Preparing for the postdocalypse begins before you graduate, while you still have access to resources and networks that you will sorely miss following a successful thesis defense. Once you’re out of the grad-school safety net, expenses start piling up at an alarming rate. Student-loan payments begin. If you’re on the job market, you’ll pay out-of-pocket for the health insurance that your university, ideally, was providing. A frequent shock to new graduates who planned to finish those last few articles from their thesis while job hunting is the discovery that not only do they no longer have access to the journals they need, but that job hunting is a full-time job. All of which leads to my first critical piece of advice that may make your adviser and administrators cringe:
Do not defend your thesis until you have your next job opportunity lined up.
It is much easier to apply for a postdoc while still within the protective walls of your graduate institution. Ideally, you should start looking for your next position more than a year before you graduate. But even then, sometimes things don’t pan out. If you find yourself approaching your defense without a solid position lined up, you may discover that it is in your financial and professional best interest not to defend -- even if you have to pay out-of-pocket for your tuition and especially if you have a significant level of student-loan debt. Once you find yourself out in the wilderness, the average time spent unemployed is 7 months.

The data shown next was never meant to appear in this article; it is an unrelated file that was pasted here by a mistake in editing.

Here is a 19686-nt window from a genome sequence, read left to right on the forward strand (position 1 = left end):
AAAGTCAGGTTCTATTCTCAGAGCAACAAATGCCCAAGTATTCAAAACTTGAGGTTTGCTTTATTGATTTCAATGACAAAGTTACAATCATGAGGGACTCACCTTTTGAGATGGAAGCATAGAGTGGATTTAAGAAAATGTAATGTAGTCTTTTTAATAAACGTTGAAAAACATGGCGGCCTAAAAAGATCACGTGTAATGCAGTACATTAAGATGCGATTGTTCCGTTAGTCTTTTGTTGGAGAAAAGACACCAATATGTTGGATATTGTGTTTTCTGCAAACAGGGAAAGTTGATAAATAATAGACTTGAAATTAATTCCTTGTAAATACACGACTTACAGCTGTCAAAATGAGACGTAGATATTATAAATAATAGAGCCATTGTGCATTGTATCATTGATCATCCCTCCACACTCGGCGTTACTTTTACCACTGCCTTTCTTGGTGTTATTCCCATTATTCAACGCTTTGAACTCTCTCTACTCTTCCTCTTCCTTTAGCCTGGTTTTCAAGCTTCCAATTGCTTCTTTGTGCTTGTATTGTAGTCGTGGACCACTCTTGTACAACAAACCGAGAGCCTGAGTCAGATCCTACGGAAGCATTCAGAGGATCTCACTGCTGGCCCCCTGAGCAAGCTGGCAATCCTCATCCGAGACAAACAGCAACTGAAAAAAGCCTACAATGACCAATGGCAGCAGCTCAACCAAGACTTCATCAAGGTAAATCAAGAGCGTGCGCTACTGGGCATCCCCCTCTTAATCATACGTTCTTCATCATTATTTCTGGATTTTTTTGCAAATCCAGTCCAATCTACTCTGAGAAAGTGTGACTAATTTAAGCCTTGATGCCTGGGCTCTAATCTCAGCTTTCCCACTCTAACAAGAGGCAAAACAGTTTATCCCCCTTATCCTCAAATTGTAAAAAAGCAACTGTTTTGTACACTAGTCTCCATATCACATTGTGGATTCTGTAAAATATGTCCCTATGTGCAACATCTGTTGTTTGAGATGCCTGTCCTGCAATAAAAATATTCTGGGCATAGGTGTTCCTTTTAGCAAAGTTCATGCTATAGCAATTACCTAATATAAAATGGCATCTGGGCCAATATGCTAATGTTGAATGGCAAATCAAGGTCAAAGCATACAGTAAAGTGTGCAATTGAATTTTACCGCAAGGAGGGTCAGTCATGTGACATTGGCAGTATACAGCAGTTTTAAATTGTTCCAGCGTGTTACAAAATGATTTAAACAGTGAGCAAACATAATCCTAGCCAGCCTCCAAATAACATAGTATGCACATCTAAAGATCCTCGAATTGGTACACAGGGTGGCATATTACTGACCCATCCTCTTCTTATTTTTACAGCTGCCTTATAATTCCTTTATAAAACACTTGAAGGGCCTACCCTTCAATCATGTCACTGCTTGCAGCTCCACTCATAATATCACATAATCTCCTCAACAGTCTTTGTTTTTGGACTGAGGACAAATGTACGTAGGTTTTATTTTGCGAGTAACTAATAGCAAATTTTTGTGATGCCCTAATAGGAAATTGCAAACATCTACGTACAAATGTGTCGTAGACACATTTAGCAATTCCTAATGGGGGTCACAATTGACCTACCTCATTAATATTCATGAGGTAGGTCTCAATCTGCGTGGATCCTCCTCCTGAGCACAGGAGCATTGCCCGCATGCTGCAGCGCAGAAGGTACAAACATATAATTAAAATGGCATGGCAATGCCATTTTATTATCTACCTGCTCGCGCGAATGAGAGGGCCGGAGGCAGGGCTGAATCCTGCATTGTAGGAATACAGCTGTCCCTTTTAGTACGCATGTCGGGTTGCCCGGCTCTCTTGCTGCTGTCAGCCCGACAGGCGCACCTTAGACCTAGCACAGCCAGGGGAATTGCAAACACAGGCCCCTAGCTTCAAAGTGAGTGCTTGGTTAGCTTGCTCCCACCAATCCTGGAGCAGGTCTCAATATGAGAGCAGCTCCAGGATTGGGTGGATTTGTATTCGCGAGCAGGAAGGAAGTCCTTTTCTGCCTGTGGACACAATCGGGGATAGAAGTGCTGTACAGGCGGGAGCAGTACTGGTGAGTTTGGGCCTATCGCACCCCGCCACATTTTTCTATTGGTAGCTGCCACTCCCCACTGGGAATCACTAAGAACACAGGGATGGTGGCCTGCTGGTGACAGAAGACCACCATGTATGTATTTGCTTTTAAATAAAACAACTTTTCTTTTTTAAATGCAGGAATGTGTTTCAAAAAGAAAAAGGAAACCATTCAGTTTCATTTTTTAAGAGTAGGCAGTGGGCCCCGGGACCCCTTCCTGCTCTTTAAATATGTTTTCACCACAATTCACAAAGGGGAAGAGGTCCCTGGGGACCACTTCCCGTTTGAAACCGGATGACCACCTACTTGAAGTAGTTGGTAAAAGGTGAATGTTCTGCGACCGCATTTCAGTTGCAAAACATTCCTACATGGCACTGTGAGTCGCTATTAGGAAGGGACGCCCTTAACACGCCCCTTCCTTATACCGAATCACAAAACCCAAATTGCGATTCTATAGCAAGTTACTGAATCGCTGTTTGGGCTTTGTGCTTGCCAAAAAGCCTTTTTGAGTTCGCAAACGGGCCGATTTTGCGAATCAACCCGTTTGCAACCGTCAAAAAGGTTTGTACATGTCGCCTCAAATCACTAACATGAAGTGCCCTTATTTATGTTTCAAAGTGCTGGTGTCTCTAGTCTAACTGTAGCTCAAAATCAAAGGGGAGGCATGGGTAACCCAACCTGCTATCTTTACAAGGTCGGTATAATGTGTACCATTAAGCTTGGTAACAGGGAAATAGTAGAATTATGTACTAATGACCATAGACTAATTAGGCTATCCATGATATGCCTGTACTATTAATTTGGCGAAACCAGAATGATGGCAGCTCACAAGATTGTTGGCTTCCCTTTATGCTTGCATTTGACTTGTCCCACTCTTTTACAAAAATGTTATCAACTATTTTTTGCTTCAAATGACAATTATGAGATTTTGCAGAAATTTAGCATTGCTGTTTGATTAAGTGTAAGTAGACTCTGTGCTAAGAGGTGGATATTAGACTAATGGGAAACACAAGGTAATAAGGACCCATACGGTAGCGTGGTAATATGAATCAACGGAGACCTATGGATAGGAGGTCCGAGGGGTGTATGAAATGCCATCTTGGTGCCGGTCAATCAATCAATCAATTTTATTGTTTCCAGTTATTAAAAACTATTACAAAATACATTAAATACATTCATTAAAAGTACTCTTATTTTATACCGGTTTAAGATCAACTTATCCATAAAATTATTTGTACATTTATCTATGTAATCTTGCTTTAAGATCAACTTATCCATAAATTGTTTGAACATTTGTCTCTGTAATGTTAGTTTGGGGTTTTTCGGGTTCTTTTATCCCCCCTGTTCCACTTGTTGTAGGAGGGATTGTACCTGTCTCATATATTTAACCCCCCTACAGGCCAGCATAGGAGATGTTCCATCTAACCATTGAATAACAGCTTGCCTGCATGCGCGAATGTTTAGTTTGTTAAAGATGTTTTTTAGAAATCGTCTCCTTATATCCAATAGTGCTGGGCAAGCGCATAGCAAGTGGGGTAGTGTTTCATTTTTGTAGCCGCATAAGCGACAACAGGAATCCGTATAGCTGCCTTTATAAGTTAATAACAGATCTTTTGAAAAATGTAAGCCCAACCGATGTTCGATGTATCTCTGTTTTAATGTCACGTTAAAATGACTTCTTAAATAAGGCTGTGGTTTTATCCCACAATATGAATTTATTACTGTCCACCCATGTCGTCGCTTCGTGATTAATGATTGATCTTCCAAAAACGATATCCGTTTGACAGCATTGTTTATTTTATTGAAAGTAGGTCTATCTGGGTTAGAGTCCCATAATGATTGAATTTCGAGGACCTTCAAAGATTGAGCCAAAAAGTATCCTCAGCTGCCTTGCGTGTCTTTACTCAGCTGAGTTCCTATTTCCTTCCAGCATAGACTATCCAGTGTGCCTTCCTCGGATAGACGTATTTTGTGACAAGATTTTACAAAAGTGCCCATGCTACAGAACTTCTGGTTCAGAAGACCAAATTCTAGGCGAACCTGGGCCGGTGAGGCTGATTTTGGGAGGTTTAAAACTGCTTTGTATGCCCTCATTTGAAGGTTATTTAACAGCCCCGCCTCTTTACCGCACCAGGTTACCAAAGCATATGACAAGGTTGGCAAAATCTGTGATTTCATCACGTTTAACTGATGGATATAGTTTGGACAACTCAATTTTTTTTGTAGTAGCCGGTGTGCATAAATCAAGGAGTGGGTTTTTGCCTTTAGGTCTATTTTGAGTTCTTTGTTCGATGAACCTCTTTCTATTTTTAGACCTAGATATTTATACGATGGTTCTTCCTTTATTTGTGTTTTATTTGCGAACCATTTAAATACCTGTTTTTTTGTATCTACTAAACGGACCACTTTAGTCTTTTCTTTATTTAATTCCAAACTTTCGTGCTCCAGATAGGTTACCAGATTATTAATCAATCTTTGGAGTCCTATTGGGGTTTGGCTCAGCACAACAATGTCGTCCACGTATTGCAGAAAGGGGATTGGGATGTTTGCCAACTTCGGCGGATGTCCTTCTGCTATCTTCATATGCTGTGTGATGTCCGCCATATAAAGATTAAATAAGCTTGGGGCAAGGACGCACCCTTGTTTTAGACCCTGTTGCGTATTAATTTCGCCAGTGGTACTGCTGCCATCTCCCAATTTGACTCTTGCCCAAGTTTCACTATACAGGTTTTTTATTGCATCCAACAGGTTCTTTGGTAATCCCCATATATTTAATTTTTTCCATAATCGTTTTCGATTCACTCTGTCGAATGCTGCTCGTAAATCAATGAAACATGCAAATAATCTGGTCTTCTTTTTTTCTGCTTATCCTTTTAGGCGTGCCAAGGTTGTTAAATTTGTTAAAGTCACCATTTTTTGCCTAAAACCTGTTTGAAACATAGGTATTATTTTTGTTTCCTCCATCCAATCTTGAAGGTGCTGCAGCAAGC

Of course, landing that first postdoc is no guarantee of a second, so you may still find yourself struggling to find a place in the academy.